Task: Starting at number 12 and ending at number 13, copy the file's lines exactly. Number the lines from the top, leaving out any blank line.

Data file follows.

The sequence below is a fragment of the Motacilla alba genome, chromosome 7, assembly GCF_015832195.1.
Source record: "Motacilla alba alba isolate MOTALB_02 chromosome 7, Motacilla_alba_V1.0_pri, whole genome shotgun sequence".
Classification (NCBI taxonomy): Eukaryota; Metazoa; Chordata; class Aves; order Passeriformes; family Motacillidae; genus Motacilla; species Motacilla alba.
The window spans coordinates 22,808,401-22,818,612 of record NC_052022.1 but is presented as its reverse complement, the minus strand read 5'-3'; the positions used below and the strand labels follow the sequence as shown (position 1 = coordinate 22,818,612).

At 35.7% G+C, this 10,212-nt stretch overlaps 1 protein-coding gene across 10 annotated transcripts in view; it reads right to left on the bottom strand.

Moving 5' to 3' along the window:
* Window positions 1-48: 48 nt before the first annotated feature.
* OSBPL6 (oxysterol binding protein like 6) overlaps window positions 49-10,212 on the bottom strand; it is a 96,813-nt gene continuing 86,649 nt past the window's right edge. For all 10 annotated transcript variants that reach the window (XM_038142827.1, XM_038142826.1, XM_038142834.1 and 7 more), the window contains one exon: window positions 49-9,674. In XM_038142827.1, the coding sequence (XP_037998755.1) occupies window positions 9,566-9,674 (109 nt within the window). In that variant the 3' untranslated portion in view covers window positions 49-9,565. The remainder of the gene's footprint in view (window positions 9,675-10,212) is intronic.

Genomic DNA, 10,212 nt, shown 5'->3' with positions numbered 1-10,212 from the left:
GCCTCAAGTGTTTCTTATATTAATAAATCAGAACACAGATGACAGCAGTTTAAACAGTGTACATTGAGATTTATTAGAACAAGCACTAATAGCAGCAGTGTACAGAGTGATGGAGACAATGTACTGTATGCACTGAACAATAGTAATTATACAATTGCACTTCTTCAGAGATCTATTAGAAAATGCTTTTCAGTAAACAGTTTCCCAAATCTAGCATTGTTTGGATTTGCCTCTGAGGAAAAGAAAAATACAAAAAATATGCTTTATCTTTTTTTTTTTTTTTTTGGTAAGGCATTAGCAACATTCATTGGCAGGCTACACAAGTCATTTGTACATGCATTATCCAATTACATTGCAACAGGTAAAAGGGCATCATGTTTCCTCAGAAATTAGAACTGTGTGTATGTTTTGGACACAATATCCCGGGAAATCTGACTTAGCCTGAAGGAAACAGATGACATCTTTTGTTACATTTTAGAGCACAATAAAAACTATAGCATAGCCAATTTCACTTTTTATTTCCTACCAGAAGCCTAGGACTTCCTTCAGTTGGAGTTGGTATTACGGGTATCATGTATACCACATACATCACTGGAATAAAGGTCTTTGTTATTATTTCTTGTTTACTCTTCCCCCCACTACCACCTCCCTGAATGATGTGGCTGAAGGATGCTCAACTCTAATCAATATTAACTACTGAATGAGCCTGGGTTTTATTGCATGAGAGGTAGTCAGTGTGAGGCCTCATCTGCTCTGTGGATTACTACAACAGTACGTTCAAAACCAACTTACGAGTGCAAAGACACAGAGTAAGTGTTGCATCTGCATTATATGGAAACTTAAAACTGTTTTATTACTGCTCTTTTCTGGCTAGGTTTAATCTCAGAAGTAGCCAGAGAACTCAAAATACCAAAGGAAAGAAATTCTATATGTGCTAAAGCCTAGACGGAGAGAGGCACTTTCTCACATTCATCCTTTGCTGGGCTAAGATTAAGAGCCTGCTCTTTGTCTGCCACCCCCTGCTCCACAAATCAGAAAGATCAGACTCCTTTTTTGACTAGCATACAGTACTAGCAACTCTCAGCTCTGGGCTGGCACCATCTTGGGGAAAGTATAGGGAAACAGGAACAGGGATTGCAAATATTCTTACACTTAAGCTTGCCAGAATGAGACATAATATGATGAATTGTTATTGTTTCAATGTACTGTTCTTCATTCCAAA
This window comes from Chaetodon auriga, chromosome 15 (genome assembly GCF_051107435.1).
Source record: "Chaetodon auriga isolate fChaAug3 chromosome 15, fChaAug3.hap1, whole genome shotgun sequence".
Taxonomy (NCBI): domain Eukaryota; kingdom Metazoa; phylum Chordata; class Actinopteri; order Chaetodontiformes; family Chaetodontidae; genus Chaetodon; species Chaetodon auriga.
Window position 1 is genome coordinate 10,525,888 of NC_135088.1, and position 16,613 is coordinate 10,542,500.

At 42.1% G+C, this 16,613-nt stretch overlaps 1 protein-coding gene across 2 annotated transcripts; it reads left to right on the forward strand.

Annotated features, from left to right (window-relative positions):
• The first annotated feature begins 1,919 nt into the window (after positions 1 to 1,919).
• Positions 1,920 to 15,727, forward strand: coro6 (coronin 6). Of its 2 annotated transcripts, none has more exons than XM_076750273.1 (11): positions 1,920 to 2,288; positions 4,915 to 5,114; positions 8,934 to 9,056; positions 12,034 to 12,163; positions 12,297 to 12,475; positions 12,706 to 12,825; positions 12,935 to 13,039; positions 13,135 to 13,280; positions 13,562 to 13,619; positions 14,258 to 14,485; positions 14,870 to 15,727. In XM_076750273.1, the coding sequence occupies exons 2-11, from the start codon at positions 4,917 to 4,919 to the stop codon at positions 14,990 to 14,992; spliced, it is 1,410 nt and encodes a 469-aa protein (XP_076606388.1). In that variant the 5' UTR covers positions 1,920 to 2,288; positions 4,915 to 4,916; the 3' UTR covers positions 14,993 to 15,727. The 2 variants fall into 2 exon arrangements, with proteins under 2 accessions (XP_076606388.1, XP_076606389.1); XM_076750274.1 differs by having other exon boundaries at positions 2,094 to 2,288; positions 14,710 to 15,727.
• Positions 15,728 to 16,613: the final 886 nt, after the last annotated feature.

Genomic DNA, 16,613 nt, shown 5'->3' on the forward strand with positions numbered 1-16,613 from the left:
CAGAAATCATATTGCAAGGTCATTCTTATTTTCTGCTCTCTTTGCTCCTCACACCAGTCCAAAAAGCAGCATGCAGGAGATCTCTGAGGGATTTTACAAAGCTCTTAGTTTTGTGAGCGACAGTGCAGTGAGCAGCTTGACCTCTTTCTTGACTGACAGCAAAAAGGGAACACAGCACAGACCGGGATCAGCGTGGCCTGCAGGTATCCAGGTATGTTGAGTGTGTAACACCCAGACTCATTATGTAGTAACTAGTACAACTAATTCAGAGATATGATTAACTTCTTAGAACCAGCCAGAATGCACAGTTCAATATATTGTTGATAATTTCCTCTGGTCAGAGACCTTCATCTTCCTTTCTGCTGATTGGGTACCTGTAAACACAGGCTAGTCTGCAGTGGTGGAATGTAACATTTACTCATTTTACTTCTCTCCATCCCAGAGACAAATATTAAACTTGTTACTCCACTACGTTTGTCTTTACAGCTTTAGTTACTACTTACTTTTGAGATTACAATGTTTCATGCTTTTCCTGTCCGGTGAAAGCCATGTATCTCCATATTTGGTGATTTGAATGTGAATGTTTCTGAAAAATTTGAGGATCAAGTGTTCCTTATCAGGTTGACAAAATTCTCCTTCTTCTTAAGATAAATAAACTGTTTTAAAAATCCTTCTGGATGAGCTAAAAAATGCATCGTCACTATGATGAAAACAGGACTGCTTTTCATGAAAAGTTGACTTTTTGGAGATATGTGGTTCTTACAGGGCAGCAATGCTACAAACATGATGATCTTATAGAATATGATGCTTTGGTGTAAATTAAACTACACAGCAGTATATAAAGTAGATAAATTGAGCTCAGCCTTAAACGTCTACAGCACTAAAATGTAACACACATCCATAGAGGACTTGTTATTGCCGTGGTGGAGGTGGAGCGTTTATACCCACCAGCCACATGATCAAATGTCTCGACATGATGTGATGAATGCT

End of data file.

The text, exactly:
Source record: "Chaetodon auriga isolate fChaAug3 chromosome 15, fChaAug3.hap1, whole genome shotgun sequence".
Taxonomy (NCBI): domain Eukaryota; kingdom Metazoa; phylum Chordata; class Actinopteri; order Chaetodontiformes; family Chaetodontidae; genus Chaetodon; species Chaetodon auriga.